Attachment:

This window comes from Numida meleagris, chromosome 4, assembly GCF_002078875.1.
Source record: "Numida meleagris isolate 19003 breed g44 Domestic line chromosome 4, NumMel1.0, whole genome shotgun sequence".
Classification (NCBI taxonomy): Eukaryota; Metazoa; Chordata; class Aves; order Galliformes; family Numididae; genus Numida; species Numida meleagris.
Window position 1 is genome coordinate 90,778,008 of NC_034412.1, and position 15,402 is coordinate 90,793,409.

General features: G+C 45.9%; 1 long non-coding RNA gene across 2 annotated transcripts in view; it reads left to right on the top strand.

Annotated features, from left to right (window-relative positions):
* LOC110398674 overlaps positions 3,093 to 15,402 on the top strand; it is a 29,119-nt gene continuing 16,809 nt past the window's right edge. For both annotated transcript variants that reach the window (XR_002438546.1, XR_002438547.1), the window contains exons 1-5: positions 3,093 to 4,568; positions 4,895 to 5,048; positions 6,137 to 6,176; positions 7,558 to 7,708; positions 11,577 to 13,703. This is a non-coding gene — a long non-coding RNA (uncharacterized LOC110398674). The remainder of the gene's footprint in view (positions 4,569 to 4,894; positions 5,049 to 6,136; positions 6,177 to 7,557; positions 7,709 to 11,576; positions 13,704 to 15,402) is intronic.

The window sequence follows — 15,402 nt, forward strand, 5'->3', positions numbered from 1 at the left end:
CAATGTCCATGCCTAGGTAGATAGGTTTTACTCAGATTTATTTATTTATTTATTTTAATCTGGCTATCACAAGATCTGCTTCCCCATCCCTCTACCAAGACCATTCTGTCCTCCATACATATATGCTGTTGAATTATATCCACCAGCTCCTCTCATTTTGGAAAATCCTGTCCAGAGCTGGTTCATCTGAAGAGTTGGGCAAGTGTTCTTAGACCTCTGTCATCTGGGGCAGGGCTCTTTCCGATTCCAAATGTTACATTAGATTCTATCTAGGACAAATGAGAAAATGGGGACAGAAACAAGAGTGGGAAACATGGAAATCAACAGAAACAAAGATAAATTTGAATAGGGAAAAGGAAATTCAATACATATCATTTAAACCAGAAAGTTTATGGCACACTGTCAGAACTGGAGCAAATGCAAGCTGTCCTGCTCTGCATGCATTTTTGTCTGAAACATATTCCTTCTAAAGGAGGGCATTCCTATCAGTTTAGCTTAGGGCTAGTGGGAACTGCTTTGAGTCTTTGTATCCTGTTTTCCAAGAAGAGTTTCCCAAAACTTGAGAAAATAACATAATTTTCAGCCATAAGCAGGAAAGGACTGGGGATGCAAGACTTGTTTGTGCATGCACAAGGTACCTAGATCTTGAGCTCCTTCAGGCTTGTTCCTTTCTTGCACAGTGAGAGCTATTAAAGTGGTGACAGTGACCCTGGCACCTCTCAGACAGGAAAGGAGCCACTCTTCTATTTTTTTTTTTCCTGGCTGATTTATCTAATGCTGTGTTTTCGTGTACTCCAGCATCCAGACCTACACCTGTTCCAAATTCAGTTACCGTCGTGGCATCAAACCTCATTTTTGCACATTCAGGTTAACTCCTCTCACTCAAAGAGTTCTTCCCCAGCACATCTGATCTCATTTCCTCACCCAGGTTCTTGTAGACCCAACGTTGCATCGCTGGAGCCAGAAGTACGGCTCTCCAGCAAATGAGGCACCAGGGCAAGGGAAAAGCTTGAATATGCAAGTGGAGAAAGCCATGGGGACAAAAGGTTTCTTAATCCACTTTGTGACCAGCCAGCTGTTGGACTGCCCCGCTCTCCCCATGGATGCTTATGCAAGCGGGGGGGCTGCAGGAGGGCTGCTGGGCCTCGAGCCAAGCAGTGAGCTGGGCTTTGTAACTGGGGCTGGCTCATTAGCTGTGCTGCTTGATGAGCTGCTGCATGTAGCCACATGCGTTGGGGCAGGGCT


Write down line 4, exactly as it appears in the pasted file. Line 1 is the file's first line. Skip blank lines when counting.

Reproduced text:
Window position 1 is genome coordinate 90,778,008 of NC_034412.1, and position 15,402 is coordinate 90,793,409.